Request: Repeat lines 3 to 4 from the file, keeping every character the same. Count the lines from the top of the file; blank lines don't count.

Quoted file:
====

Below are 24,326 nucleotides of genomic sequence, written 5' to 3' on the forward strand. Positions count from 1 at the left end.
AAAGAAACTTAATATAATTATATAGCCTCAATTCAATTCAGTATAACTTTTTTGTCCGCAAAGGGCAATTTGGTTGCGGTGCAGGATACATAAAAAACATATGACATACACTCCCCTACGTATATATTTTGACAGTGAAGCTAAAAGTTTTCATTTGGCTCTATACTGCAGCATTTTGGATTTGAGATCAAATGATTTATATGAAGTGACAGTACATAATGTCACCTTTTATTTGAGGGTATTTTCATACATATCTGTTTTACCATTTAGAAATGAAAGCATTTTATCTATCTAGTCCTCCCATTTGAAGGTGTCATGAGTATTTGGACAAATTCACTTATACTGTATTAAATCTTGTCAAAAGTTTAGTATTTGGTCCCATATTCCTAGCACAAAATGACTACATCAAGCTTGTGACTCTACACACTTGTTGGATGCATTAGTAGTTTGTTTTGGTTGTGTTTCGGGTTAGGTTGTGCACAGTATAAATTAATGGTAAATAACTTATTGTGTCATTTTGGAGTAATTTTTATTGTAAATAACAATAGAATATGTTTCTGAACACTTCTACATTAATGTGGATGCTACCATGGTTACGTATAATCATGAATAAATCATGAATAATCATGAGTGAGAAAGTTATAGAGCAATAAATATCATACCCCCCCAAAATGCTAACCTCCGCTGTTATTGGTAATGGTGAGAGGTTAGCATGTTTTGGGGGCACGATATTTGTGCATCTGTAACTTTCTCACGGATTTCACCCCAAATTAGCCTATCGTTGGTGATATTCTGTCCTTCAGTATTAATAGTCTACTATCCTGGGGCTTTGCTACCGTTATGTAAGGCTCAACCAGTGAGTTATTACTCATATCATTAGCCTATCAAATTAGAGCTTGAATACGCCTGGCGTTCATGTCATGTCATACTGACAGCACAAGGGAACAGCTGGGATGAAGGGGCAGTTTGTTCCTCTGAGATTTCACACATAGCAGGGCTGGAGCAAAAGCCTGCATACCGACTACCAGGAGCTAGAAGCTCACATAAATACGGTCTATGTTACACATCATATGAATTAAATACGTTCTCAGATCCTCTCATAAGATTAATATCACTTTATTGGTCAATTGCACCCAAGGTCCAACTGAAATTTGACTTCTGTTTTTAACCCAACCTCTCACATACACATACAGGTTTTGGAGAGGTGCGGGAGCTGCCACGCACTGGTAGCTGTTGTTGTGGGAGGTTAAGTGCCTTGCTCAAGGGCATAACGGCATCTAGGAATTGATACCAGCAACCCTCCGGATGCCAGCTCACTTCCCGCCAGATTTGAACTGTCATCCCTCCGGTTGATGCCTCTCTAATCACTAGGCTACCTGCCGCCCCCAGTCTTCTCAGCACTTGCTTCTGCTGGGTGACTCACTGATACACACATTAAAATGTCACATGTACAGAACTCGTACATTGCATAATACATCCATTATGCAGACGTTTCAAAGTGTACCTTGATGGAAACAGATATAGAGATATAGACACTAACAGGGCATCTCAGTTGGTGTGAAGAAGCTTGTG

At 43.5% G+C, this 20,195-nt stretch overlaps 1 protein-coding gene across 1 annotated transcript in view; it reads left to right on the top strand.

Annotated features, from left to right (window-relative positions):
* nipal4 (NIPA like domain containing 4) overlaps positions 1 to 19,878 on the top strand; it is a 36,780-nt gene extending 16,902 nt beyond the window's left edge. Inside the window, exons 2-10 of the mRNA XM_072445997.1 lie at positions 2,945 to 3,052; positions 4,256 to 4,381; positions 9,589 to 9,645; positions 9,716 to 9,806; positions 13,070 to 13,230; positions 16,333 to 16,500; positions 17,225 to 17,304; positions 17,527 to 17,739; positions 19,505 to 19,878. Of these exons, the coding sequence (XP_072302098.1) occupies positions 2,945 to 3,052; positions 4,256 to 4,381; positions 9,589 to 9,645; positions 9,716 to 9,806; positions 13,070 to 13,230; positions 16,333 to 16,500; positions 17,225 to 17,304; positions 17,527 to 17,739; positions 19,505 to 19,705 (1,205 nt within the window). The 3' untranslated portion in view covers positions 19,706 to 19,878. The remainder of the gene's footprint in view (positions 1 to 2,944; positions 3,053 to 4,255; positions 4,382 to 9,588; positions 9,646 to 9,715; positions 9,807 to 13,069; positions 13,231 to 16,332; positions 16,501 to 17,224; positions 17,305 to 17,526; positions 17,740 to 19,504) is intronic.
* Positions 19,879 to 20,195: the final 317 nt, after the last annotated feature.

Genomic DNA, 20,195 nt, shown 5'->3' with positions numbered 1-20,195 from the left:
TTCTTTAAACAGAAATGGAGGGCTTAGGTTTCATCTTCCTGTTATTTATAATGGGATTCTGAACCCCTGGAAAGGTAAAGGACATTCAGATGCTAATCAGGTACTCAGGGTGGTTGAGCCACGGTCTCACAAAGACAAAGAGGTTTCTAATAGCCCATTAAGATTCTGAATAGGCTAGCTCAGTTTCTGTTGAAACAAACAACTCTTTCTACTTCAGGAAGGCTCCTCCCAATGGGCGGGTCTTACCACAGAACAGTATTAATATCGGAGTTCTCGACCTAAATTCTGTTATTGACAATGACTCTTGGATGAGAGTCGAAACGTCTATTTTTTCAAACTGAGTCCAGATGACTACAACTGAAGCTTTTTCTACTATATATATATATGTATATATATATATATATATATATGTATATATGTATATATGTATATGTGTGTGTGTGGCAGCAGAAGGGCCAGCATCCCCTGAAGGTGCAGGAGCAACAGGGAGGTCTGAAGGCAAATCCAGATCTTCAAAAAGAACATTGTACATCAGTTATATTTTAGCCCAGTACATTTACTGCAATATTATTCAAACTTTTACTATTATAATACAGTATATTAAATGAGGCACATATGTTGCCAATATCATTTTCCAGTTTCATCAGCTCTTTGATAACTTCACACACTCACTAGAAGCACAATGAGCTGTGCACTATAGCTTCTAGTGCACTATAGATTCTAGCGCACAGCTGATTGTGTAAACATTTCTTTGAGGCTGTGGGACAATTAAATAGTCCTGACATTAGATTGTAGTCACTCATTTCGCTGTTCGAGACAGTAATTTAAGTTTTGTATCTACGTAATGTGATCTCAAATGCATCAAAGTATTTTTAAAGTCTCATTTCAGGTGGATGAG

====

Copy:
At 43.5% G+C, this 20,195-nt stretch overlaps 1 protein-coding gene across 1 annotated transcript in view; it reads left to right on the top strand.

Annotated features, from left to right (window-relative positions):